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Gillard’s diaries are a matter of public interest

Prime Minister Julia Gillard has been encouraged to be more open and accountable to the Australian public by releasing her official meeting diary. Although Gillard is not legally required to, Freedom of…

Julia Gillard should make her diary of appointments and visits public according to the Information Commissioner. AAP/Dave Hunt

Prime Minister Julia Gillard has been encouraged to be more open and accountable to the Australian public by releasing her official meeting diary.

Although Gillard is not legally required to, Freedom of Information Commissioner, Professor John McMillan, claims the diary’s release is “implicitly encouraged by the FoI Act.”

“There is undeniably a strong public interest in knowing what ministers are doing officially and who they are addressing,” Professor McMillan said.

McMillan was responding to a denied FoI request by Fairfax Media for access to a month of the Prime Minister’s diaries.

While Ms Gillard already publishes a public schedule, McMillan suggests the federal government should go much further.

And he is 110% correct - the public should be made fully aware of who is having ‘face time’ with our nation’s leader.

In the Guide to the Freedom of Information Act 1982 it clearly states that “government information is a national resource and as such, should be available for public access and use.”

If we are to look at and use that definition of information as our base, then the Prime Ministers meeting diary is a national resource and the information in it is highly important to the voting public. Especially in a world that is becoming increasingly critical of government processes.

After all Ms Gillard and her Ministers meet with many people who want to influence the government and the decisions it makes.

In the United Kingdom, Prime Minister David Cameron releases his Ministers diaries to the public and a similar process occurs in the United States with President Barack Obama.

Both political leaders put it all on the public record. Nothing is hidden.

Soon Queensland, a state that has led the way on freedom of information, will see Premier Campbell Newman and his ministers diaries released publicly.

This will see edited versions uploaded on the Queensland government website and updated once a month.

It is a positive move and highlights Queensland’s positive attitude toward FoI.

When it comes to information release, the sunshine state has always had a “push model” whereby government information is “pushed” out, rather than the public having to “pull” it out.

The push model allows the government to select important and sensitive information, then make the rest available as simply and quickly as possible, with or without a formal request.

It was a corner stone idea copied for the federal FoI reforms and aims to promote confidence in our elected representatives.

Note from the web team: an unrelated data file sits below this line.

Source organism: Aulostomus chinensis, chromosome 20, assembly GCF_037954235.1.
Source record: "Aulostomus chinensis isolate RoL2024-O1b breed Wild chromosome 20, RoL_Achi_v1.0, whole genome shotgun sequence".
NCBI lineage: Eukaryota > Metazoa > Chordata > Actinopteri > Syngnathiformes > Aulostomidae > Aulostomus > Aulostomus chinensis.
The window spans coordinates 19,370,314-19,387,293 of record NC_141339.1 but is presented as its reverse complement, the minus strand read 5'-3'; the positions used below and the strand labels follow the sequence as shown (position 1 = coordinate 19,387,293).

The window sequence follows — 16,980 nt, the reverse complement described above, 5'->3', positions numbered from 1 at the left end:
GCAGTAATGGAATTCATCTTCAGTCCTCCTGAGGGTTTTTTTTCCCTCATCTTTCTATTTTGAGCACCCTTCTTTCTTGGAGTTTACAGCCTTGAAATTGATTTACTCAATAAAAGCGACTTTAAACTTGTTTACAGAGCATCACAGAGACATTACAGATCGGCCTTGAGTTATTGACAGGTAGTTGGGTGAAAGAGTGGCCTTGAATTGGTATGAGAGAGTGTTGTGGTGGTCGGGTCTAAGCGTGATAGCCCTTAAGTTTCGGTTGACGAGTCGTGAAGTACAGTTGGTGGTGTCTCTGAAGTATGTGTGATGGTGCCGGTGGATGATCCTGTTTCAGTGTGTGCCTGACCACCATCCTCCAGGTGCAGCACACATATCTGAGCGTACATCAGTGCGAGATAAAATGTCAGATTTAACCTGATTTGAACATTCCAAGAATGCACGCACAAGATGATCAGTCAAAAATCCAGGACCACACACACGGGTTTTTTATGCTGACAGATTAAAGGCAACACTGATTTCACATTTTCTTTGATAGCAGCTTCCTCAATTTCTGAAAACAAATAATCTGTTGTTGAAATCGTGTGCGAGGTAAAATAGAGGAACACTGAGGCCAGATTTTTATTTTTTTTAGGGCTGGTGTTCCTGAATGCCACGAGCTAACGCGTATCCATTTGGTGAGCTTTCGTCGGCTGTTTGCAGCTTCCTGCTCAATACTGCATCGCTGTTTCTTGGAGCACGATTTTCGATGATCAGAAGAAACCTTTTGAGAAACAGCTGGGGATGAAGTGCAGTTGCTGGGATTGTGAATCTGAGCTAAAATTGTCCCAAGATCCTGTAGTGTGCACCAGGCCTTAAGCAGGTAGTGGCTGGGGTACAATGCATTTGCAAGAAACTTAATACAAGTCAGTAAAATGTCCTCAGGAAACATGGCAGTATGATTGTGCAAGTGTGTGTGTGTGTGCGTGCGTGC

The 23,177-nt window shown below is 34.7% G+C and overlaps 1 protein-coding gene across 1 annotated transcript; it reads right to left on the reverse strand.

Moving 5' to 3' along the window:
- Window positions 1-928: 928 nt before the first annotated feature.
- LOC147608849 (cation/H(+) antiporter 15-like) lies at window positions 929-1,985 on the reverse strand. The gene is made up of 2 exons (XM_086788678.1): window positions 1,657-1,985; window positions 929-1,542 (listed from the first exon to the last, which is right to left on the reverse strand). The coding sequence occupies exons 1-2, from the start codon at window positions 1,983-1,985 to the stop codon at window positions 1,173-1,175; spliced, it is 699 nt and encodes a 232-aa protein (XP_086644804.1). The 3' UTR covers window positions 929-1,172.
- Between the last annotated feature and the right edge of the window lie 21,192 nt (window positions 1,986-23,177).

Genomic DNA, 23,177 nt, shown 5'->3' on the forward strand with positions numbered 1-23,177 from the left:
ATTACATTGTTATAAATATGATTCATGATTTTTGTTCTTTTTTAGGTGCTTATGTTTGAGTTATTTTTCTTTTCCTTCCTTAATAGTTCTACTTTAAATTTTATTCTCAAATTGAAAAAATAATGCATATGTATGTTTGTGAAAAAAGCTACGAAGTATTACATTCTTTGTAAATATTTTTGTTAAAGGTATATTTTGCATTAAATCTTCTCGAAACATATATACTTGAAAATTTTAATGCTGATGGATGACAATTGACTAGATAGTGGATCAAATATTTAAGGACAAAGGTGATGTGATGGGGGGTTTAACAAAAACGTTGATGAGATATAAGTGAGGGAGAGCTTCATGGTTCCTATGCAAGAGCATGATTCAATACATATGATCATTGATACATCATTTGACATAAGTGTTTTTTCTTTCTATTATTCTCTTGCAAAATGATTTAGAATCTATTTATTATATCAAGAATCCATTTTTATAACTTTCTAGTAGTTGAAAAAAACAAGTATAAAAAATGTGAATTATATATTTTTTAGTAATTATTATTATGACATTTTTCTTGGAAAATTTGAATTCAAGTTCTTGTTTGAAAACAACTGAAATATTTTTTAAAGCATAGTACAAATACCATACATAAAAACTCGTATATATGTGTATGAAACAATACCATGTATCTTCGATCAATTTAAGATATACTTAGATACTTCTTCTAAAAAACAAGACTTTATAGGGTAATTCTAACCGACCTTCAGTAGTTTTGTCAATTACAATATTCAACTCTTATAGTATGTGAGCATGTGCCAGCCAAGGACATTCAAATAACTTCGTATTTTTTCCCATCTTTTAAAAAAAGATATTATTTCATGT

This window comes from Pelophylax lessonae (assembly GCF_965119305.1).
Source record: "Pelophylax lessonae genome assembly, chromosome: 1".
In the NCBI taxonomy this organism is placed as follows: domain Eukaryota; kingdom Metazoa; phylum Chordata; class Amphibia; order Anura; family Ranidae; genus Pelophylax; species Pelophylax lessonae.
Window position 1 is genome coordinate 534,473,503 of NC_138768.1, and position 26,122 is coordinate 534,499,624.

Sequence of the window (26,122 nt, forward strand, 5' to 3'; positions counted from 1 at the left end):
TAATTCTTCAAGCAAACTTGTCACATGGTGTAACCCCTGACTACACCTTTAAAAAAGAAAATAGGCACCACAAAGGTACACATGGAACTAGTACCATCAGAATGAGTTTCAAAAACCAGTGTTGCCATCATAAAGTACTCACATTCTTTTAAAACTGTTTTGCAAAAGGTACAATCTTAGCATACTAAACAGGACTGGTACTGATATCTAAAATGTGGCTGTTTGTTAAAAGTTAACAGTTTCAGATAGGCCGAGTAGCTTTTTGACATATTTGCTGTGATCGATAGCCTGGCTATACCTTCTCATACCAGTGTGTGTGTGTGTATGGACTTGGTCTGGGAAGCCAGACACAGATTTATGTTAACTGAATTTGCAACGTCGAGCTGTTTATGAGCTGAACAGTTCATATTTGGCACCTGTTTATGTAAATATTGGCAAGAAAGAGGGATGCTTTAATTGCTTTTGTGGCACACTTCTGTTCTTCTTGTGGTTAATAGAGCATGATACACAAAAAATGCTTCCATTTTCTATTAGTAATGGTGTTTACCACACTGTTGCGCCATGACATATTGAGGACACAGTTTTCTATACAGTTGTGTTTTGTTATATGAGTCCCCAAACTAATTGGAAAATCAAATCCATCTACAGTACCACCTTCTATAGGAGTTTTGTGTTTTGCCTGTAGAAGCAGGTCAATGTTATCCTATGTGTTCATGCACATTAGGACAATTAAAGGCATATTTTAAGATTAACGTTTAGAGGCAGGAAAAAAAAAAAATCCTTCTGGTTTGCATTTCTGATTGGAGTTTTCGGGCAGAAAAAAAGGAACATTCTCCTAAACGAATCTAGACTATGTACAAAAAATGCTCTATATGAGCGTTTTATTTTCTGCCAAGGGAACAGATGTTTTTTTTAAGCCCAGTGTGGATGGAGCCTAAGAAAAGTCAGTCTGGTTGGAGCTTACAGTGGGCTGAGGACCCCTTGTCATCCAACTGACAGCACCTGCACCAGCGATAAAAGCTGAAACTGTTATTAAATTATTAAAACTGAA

Following the 2010 election, Ms Gillard claimed she would lead an open and transparent government - publically releasing the diaries offers her the chance to cement that commitment.

“What the Australian people told us, and they told us this in no uncertain terms on that day and on the days that have followed, is this: that we will be held more accountable than ever before, and more than any government in modern memory,” Ms Gillard said after being handed the Prime Minister-ship in September 2010.

“We will be held to higher standards of transparency and reform, and it’s in that spirit that I approach the task of forming a government … So, let’s draw back the curtains and let the sun shine in; let our parliament be more open than it ever was before.”

The release of the diaries will not only fulfil this commitment but will also promote that pro-disclosure culture when it comes to federal government information.

It all harks back to that important “push model” ideal. An ideal that saves time for both government and public alike.

Professor McMillan’s call for the diary release was spurred on by an FoI request made by Fairfax Media in 2010 for for one month of the Prime Minister’s diaries

The request was denied on the grounds it would involve too much work for her office.

Fairfax Media’s request asked for all personal entries and meetings with constituents to be excluded because the FoI Act only covers information relating to activities as a minister.

“Ms Gillard’s office responded that the request covered 40 pages and included about 500 entries, which had to be assessed. It estimated that it would take about 163 hours or more than four weeks to process. The commissioner agreed this was too time consuming.”

But if this information was made publicly available it would free up the timely and often costly process of requesting this information through FoI.

Everyone wins.

In an election year that is increasingly becoming all about trust, perhaps this is one way the Gillard Government can increase voter trust.

To spruik the terms “open; accountable and transparent” is one thing, to act on them is another.

But the public release of the diaries would be a step toward acting on those terms.